In the spirit of mental health advocacy, the best choice is entirely person, situation, access, resource and privilege dependent. Sometimes, the best choice, especially in times of constant ET navigation and monitoring, is to rest as you’re able. Even a moment (or minute in the scenario above) of breathing can be restful, rejuvenating, and centering when larger periods of rest are not reasonable expectations. When considering the conversion of your energy, it may  be helpful to keep Concentric Ring Theory in mind and to comfort in, dump out. The concept, developed by Susan Silk, is to imagine the person immediately affected by a situation at the center, and with each degree of removal from the center, people exist on rings moving out away from the center (think Saturn at the center and each ring is a lay of removal, moving out).  When at the center, it’s reasonable to ask for support and help from those farther removed from the center, but those farther removed do not dump towards the center. This theory also acknowledges we are all existing as concentric rings, in the center of our lives.

This perspective can perhaps lend towards having empathy for others in the center of their own rings. This doesn’t negate how you or others feel, experience or express their emotions. Ring theory is all about directing them most effectively. It also doesn’t mean you can’t have mutual conversations with others about your shared grief or challenges. It merely serves in recognizing that some people are carrying a burden in relation to this situation that’s heavier than your own if they’re closer to the center, and having the awareness not to add to their burden.  A safe assumption though, would be that when in doubt, offer comfort, and find someone who’s clearly further away or completely outside the ring system of the challenge to help lighten some of your own burden.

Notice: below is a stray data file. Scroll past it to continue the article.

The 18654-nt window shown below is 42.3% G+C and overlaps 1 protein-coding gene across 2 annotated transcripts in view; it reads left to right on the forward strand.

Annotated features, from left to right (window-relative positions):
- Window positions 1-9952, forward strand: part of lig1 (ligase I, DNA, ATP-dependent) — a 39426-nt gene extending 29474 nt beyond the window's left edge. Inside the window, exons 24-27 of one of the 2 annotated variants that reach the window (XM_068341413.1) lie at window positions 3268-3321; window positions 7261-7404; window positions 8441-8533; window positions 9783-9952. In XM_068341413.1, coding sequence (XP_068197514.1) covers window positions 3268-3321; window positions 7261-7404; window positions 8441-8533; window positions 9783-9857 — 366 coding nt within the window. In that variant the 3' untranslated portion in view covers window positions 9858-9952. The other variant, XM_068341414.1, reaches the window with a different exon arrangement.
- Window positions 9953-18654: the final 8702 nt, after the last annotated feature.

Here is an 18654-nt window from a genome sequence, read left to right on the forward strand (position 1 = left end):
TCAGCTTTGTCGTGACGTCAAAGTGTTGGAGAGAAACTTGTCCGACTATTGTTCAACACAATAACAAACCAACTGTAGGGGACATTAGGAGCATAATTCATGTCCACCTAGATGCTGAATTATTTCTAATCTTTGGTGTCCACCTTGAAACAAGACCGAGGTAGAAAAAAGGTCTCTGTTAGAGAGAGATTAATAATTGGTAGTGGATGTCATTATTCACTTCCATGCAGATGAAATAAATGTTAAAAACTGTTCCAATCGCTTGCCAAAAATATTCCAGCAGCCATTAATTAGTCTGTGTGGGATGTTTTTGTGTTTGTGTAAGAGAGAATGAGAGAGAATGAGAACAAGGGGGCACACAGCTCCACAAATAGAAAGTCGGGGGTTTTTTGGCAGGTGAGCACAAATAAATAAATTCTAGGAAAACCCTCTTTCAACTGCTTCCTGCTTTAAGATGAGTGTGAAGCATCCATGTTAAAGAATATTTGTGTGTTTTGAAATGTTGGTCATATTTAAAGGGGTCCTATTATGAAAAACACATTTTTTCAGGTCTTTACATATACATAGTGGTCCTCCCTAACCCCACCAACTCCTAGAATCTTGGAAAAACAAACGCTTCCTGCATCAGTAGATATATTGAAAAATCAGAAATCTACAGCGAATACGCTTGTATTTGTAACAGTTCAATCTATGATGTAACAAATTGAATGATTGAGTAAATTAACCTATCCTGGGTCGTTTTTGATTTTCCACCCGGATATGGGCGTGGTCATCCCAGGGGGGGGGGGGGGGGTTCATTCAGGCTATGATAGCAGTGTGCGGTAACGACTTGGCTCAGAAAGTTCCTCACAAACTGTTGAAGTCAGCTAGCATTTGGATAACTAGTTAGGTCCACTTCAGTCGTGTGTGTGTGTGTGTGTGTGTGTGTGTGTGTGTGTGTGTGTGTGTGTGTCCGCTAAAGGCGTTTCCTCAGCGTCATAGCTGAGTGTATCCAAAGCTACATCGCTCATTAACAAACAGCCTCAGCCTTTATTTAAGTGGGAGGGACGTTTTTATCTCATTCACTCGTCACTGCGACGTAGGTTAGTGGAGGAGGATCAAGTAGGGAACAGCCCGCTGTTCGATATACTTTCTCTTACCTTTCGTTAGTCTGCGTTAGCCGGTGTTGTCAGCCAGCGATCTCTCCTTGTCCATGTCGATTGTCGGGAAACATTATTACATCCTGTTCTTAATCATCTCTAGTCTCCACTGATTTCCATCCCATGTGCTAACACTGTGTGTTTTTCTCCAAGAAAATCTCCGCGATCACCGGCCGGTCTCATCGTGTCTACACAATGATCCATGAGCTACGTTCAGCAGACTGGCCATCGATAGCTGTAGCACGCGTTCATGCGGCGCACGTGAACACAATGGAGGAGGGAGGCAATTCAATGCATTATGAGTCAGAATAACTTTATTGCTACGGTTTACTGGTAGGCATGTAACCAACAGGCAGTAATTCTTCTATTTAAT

"Choices are the hinges of destiny."

-Edwin Markham

For practicality sake, try this choice exercise from Change Enthusiasm to become more aware of your signal emotions, habitual reactions to them and the ET resulting from those actions. We are decision making machines.

Create a Choice Inventory - For one day, write down every choice you make and the consequential feeling or thought. The average human makes 35,000 choices a day, some studies suggest about 122 of them are conscious, so don’t worry if you miss quite a few. Review your list and group your choices by buckets of family, friends, health/nutrition, relaxation/enjoyment, self-care, money, purpose/passion, professional relationship building. Take note which buckets hold the most choices and notice where most of your time and decision making is being directed.

Over the course of a day you will be able to see where you are placing your priorities in choice importance. This exercise can help you assess what dominant feelings are showing up in vs. which you’d like to be more dominant. You will start to see on paper if your choices are lining up with who you want to be, and where to shift focus to live in more alignment with that person.

Sharon Moskowitz

Sharon Moskowitz

In addition to being a Change Enthusiasm Global content creator, Sharon is a business coach who specializes in helping business owners and leaders develop scalable practices for an ever-changing world. She is formerly a high performance coach for multiple TEAM USA Paralympic Sports and holds degrees in communications, philosophy and exercise physiology. Sharon is solar-powered and is likely traveling with her wife as you read this, or is sitting wherever the dogs are in the room.